File image: President Jacob Zuma. IOL.

CAPE TOWN - Jacob Zuma reportedly wanted taxpayers to pay for his legal representation in order for him to be in line with the National Prosecuting Authority, reports the City Press. 

This comes after the former president faced corruption charges in 2006. 

His legal team then argued that government should see to his legal defense charges. His legal defense consists of three senior advocates, two juniors, an attorney, candidate attorney and an accounting expert.

These demands were brought forward by Zuma’s lawyers and the state’s interaction at the Pretoria High Court, late last week. 

The latest court hearing concerns the DA’s call for Zuma to pay back the money that government spent on his legal costs between 2005 and 2007. 

During this period, Billy Downer SC led the team of prosecutors. 

At the time, the state was prepared to finance Zuma’s attorney, Michael Hulley, the fees just had to be agreed upon. 

Taxpayers paid for senior counsel, Neil Tuchten in 2004 and an advocate for Schabir Shaik’s case. R8 000 was paid per court day at R800 an hour. 

Further payments for seven legal experts were rated between R2 500 and R24 000.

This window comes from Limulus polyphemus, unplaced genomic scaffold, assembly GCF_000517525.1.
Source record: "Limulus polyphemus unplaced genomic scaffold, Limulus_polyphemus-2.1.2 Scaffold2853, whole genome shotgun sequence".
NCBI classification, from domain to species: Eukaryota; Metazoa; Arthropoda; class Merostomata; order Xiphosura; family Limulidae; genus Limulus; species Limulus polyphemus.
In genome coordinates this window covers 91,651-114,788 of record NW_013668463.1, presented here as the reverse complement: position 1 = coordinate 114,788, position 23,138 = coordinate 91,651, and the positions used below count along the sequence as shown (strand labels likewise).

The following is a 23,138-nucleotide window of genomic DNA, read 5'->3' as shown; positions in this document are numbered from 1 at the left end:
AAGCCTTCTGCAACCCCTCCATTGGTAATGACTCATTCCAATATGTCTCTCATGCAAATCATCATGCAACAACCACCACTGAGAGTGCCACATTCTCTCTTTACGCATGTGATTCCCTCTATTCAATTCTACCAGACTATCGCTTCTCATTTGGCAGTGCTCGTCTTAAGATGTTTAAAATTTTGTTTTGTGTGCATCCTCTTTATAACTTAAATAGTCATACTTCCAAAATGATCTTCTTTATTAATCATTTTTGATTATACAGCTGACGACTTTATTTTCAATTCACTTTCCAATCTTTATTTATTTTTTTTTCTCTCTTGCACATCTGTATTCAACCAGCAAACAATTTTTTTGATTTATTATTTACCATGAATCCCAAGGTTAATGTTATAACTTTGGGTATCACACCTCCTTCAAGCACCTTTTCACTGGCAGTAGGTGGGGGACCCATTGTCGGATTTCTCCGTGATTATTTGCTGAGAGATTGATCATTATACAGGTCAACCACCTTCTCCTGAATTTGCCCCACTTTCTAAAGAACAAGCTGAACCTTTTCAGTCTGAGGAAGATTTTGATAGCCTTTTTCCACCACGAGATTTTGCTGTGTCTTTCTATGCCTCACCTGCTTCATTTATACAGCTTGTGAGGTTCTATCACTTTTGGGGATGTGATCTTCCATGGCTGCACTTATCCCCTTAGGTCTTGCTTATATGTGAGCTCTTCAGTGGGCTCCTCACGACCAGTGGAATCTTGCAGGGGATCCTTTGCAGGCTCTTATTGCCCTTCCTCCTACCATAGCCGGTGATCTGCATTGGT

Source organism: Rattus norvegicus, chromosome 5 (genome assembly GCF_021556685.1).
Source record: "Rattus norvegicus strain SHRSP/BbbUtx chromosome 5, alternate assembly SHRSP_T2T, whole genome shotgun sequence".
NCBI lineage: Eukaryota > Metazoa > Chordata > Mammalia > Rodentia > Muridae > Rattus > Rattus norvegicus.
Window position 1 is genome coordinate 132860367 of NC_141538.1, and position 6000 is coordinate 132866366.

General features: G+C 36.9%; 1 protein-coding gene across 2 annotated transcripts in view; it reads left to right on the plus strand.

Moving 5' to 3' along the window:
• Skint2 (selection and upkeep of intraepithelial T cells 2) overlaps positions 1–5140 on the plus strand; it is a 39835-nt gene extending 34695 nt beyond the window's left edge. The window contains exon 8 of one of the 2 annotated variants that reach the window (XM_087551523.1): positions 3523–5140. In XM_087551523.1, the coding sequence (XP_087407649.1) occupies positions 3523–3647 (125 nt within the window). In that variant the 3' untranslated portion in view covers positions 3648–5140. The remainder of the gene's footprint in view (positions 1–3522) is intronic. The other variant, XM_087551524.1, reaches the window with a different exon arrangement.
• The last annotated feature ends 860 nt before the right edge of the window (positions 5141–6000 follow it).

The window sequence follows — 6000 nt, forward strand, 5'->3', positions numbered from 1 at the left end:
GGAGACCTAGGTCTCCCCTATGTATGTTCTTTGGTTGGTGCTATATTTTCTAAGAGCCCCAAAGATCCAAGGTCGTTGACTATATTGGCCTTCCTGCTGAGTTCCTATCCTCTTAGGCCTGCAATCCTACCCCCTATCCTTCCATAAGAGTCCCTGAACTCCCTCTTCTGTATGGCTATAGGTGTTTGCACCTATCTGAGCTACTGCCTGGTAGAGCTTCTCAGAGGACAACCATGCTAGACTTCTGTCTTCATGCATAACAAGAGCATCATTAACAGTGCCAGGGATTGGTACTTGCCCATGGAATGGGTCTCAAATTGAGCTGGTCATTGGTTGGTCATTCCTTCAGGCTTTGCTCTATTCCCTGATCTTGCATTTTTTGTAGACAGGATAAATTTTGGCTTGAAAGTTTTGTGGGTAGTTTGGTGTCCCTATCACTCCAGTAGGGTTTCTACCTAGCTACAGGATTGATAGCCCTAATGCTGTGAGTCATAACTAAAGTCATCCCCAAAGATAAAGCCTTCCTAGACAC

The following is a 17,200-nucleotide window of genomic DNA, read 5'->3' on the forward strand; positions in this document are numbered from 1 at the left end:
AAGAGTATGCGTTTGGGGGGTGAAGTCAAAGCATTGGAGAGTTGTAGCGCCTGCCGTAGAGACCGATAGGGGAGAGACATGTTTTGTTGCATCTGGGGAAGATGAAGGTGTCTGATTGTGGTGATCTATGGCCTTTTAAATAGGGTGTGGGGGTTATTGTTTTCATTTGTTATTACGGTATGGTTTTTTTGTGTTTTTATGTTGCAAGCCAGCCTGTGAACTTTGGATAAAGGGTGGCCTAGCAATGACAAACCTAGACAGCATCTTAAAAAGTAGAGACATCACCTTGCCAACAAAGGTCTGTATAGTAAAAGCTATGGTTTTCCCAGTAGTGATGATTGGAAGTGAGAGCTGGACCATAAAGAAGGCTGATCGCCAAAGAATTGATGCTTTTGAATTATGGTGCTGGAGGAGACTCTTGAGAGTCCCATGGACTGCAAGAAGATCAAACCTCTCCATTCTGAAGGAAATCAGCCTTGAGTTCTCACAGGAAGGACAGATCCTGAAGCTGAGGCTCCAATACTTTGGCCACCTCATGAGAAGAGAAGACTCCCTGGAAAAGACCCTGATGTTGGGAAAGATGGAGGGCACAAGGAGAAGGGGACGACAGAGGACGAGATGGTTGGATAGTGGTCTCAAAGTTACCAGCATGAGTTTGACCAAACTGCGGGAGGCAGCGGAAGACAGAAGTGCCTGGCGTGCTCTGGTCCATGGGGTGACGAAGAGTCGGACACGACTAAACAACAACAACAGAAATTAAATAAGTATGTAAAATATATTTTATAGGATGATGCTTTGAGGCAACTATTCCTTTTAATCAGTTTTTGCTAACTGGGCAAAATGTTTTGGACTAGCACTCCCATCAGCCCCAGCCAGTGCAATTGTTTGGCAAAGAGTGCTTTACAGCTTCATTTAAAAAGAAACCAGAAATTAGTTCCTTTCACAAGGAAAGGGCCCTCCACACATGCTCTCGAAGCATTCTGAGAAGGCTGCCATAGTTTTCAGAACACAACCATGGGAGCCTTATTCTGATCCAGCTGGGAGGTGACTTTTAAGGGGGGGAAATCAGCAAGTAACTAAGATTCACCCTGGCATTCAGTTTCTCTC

Justice and Correctional Services Minister Michael Masutha told Parliament that Zuma’s legal costs for the five cases since 2006 amounted to R24 240 201.

At the time, Zuma agreed to compensate the state attorney for all expenses if he was found guilty.

Meanwhile, the Democratic Alliance in March called out President Cyril Ramaphosa for double standards following his decision to foot the legal bill of Jacob Zuma against criminal charges while refusing the same favour for five apartheid police officers charged with the murder of Nokuthula Simelane.

The DA made these submissions in an urgent application in the Gauteng High Court, after Ramaphosa confirmed that the state would pay the legal fees after criminal charges were reinstated against Zuma. 

DA Federal Council chairman James Selfe, in his court papers, said Ramaphosa had no legal grounds to make such a decision which would allow Zuma to challenge the 16 charges of corruption, fraud, racketeering and money-laundering charges.

Ramaphosa made the confirmation in his reply to question by the EFF’s Julius Malema. 

In his reply, Ramaphosa said the decision to allow taxpayers’ money to be used was done in accordance with Section 3(3) of the State Attorney Act of 1957 saying it was allowable because the alleged offences were committed while Zuma was holding an official position in government as MEC for Economic Development in KwaZulu-Natal.

He also said that Zuma made a commitment to then-president Thabo Mbeki that he would pay back the money should he be convicted on the criminal charges against him.

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